Chicago Exhibit Spotlights Charlotte Perriand’s Alpine Ski Resort
The legendary woman designer and Le Corbusier collaborator broke the mold with her Modernist, male contemporaries, according to a new show at Matthew Rachman Gallery.
The most impressive item depicted at Matthew Rachman’s exhibit of Charlotte Perriand–designed furniture is conspicuously absent from his Chicago gallery—it was too big to fit.
The object in question, a gleaming red and white prefab bathroom produced for the designer’s Les Arcs ski resort in the French Alps, was an inch too big to slide inside the Ukrainian Village space, even with the windows removed. It was photographed and then huddled away in a storage facility. (Visitors can still encounter an identical specimen downtown at the Art Institute of Chicago, amid iconic objects such as Mies van der Rohe’s MR Chair and visionary urban schemes like Ludwig Hilberseimer’s Vertical City.)
Back at Rachman’s gallery, whose Perriand in the Mountains exhibition is on view until May 27, a few photos of the plug-in bathroom tempt would-be buyers. (It’s a selling show, with support from antique and decorative art dealers Decaso.) Produced in 1975, the bathroom’s polyester and fiberglass shell is entirely of its era: Storm Trooper–white, Archigram by way of A Clockwork Orange.
The bathroom is somewhat at odds with the material sensibility Perriand demonstrated elsewhere at Les Arcs, a landmark project where she exerted unheralded creative control, and the subject of Perriand in the Mountains. Large and imposing, the building complex still displays an almost Wrightian respect for landscape, even following changes to its interiors. It was a public project offering affordable leisure to the broad French populace, and Perriand worked on it for nearly 20 years, beginning in 1968.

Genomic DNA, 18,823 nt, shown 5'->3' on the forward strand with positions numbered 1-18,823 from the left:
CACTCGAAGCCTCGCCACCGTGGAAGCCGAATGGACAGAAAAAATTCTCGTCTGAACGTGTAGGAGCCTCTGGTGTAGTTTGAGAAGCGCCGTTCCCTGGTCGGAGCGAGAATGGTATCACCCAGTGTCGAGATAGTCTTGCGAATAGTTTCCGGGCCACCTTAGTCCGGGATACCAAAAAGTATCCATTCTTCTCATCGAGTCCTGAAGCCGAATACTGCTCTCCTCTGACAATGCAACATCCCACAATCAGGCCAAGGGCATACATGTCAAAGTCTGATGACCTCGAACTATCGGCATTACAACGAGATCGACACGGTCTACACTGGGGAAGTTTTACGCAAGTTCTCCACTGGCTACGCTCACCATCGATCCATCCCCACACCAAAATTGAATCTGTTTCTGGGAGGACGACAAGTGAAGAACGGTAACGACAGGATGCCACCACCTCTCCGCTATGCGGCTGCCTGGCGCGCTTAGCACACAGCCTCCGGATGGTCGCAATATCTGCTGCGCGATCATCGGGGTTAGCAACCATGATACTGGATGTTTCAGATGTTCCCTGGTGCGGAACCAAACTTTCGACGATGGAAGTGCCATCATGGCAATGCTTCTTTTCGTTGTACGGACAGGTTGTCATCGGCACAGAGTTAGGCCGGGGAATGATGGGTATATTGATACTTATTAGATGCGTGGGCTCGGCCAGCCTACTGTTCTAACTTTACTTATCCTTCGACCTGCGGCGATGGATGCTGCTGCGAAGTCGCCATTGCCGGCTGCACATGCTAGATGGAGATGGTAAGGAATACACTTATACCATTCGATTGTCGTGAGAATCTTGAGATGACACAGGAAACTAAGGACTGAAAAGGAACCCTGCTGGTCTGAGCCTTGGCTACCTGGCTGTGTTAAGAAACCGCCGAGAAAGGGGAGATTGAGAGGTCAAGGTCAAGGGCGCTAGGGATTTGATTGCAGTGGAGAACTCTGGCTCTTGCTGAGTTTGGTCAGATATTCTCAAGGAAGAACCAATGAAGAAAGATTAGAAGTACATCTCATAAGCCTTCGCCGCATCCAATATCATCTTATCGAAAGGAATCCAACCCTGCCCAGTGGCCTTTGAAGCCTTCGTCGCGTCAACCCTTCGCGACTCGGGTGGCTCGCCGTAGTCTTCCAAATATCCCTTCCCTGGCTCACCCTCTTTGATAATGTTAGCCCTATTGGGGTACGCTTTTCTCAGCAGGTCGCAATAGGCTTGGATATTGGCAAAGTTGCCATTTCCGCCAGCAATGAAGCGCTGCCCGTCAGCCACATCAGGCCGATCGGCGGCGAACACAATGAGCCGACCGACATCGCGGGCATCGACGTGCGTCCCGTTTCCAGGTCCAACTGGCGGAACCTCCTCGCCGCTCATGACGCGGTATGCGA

She led a team of designers that tackled everything from the wood-grained terraced superstructures that stepped down the mountains, to her own furniture contributions. Most of the latter, like the other assorted pieces in Rachman’s show (collected by a local architect-couple who traveled across France researching and purchasing Perriand) are earthy and simple: thick slabs of pine with pleasingly rounded corners and chairs with woven rattan seats. Perriand had a biographical affinity for natural materials, even while her singular position as a founding mother of Modernism propelled her to investigate new modes of industrial production. It’s an arc of progress she had plenty of time to travel along, between her employment in Le Corbusier’s atelier in 1927 and her death in 1999, at age 96.
Perriand never slavishly followed the changing tides of design formed in the wake of the aesthetic revolution she shepherded. Her earliest work dabbled in Art Deco, but by 1927 she understood that adoptive-Frenchman Le Corbusier had a road to the future with a chrome-clad luxury Voisins automobile careening down it. She applied to work with him and was rejected with the famously curt retort, “We don’t embroider cushions here.”